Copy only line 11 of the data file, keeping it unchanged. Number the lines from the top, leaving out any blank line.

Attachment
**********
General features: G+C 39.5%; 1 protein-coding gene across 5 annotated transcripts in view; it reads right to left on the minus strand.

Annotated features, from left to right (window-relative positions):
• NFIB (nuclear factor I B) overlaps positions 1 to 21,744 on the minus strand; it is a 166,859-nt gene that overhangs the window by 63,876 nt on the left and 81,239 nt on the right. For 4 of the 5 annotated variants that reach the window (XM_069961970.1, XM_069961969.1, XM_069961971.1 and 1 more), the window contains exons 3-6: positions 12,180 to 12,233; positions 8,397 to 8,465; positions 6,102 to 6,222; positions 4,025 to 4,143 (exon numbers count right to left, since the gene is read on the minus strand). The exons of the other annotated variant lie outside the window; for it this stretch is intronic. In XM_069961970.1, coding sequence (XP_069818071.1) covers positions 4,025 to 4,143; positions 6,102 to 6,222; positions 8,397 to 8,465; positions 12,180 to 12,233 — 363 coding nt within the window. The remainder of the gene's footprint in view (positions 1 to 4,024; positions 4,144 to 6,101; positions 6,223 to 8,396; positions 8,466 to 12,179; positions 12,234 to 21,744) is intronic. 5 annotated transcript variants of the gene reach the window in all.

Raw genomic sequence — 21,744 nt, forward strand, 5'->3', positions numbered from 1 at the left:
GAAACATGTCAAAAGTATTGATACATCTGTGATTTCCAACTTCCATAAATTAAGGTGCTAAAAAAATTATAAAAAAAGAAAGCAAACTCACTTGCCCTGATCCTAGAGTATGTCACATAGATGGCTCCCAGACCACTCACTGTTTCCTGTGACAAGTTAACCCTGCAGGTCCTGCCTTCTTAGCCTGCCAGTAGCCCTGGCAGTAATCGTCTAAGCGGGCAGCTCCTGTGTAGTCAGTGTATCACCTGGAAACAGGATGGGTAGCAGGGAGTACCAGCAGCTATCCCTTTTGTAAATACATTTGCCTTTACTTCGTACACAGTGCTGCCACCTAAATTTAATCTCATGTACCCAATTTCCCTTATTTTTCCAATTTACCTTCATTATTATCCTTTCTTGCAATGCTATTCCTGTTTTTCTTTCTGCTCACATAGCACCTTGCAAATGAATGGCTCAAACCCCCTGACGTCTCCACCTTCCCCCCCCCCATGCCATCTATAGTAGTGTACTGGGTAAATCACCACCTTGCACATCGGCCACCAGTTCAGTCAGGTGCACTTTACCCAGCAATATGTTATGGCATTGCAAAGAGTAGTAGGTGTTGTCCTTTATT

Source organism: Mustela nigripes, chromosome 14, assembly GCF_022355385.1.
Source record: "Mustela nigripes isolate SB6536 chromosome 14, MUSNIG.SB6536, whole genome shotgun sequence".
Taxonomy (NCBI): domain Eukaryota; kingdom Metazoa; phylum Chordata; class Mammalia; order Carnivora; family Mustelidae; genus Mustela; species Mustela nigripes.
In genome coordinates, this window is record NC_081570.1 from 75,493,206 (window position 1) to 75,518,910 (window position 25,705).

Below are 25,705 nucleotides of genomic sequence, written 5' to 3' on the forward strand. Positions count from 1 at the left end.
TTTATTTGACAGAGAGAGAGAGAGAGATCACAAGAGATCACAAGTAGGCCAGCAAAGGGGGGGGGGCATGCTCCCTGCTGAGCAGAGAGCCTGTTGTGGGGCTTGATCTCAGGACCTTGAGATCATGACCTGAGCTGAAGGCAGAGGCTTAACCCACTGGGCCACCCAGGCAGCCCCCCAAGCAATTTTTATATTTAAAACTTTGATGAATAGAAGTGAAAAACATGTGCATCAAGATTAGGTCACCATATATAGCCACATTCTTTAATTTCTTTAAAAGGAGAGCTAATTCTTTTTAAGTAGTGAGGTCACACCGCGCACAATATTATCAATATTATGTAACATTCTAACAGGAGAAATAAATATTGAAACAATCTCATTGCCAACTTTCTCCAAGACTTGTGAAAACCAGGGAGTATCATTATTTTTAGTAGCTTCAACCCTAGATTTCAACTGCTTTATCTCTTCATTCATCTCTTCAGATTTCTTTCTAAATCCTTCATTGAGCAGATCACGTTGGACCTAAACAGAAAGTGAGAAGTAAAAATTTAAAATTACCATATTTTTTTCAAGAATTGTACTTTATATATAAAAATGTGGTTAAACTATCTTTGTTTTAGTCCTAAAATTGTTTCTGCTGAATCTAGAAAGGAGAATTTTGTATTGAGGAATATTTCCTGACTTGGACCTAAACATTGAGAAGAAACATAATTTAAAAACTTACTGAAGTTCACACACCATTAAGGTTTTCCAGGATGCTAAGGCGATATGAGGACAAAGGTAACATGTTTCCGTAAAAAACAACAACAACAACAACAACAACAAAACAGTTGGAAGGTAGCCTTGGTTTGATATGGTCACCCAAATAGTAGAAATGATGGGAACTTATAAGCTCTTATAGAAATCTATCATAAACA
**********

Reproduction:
TTTATTTGACAGAGAGAGAGAGAGAGATCACAAGAGATCACAAGTAGGCCAGCAAAGGGGGGGGGGCATGCTCCCTGCTGAGCAGAGAGCCTGTTGTGGGGCTTGATCTCAGGACCTTGAGATCATGACCTGAGCTGAAGGCAGAGGCTTAACCCACTGGGCCACCCAGGCAGCCCCCCAAGCAATTTTTATATTTAAAACTTTGATGAATAGAAGTGAAAAACATGTGCATCAAGATTAGGTCACCATATATAGCCACATTCTTTAATTTCTTTAAAAGGAGAGCTAATTCTTTTTAAGTAGTGAGGTCACACCGCGCACAATATTATCAATATTATGTAACATTCTAACAGGAGAAATAAATATTGAAACAATCTCATTGCCAACTTTCTCCAAGACTTGTGAAAACCAGGGAGTATCATTATTTTTAGTAGCTTCAACCCTAGATTTCAACTGCTTTATCTCTTCATTCATCTCTTCAGATTTCTTTCTAAATCCTTCATTGAGCAGATCACGTTGGACCTAAACAGAAAGTGAGAAGTAAAAATTTAAAATTACCATATTTTTTTCAAGAATTGTACTTTATATATAAAAATGTGGTTAAACTATCTTTGTTTTAGTCCTAAAATTGTTTCTGCTGAATCTAGAAAGGAGAATTTTGTATTGAGGAATATTTCCTGACTTGGACCTAAACATTGAGAAGAAACATAATTTAAAAACTTACTGAAGTTCACACACCATTAAGGTTTTCCAGGATGCTAAGGCGATATGAGGACAAAGGTAACATGTTTCCGTAAAAAACAACAACAACAACAACAACAACAAAACAGTTGGAAGGTAGCCTTGGTTTGATATGGTCACCCAAATAGTAGAAATGATGGGAACTTATAAGCTCTTATAGAAATCTATCATAAACA